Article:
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How to game your ISP when the NBN rolls into town

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The super-speedy new National Broadband Network (NBN) is sloooowly inching closer.

But it’s not just digital junkies who’ll benefit from the multitude of megabits; their pushers can also expect a new lease on life.

Internet Service Providers (ISP), that is.

Comparison site WhistleOut recently analysed price plans announced by ISPs for the brave new NBN world. They found that, so far, charges are comparable to ADSL.

What’s more, in some instances they work out cheaper in terms of what you pocket in speed and Gigabyte.

According to WhistleOut director, Cameron Craig, there are five tactics savvy consumers need to keep an eye out for if they’re going to secure themselves the Best. Deal. Ever from their ISP.

1. Exclusive Content

The more exclusive the content, the likelier consumers will be willing to pay a premium. Smart bods Telstra know this; they’re signing up the digital rights for full online replays of Australia’s favourite sports (AFL and the NRL soon).

Meanwhile, Vodafone has exclusive rights for cricket on mobiles, and will likely be looking to be cover off all internet access rights for the future.

“From a business point of view, exclusive content is great, you can charge a price premium for it. But what does this mean for consumers? Missing out on favourite sporting events?” Craig asks.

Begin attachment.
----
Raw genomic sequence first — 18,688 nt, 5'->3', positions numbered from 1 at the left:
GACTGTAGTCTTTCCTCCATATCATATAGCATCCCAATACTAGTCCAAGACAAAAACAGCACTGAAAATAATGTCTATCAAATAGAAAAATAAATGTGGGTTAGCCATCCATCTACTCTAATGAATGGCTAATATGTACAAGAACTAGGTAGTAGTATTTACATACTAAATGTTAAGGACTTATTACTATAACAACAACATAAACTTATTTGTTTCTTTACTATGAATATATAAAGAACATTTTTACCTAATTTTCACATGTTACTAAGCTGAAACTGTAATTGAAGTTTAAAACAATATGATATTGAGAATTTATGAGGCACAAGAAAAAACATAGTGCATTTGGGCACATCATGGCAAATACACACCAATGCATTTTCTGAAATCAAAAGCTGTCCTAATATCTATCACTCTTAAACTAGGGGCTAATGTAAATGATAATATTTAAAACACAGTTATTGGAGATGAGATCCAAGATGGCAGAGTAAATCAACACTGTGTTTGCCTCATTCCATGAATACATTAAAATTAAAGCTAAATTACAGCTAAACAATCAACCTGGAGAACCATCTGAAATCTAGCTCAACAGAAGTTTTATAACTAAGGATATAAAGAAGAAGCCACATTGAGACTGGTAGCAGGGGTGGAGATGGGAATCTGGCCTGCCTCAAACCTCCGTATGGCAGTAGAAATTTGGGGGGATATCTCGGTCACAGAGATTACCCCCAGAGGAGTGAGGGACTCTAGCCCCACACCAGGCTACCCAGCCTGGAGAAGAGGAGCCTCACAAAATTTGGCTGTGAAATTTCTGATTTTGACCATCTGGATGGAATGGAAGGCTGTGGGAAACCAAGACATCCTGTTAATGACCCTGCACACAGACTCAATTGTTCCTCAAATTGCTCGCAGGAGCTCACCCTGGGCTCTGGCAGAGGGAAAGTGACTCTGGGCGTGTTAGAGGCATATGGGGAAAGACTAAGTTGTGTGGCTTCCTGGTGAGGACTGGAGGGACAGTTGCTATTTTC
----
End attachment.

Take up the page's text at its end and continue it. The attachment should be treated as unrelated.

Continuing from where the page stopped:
2. TV / Internet Protocol TV (IPTV) / Entertainment

“When it starts to get traction here, IPTV (TV streamed through the internet), will be huge,” Craig says.

“CNN, BBC, MTV all via the internet, directly to your TV. Right now, it is embryonic, but will grow quickly when the NBN backbone is in place.”

In the US, web video already accounts for a cool 37% of internet traffic thanks to the likes of Netflix and YouTube.

“By 2020… you could easily imagine video and TV on demand could be well over 50% of the NBN use. Fetch TV / IPTV / Internet Foxtel bundles will be a massive point of customer competition.”

3. Multi Product Bundling

Craig’s crystal ball shows a future full of quadruple bundles. Think mobile phone, broadband, wireless broadband, and IPTV. The strategic advantage for an ISP with its very own mobile phone subscriber base will be to bundle and offer reduced prices on your broadband plan.

According to Craig: “Standalone broadband providers will struggle to match these price points without margin pressure.”

“Those ISPs that can bundle can make a combined margin from a customer, whereas a standalone provider can only make a margin on the broadband plan and needs a price point that gives a margin to survive.”

4) Price Competition

“Another option for ISPs on the NBN (which many will be forced into) will be to simply go bargain basement and offer rock bottom prices, just as TPG/Dodo and others already do now, and then try to make money in other ways.”

But it’s not all super savings and smashing service, Craig says. As with their cheap-n-cheerful ADSL counterparts, users may suffer ‘contention issues’. High volume equals sluggish speed when ISPs fail to invest in increasing capacity.

5) Service and Incentives

“Customer service, service quality and other incentives will be another differentiating feature on the NBN as ISPs vie for customers.”

For example, Craig says Optus’ NBN plans are priced with a watchful eye on the likes of iiNet. They will protect their margin (Optus are no bargain basement fans) while bigging up their strengths, like good market share in mobile phones and bundling.

That way, Craig says, “they recoup across the two products, whilst appearing cheaper than iiNet.”

You can compare current NBN prices on WhistleOut.

What is the NBN?

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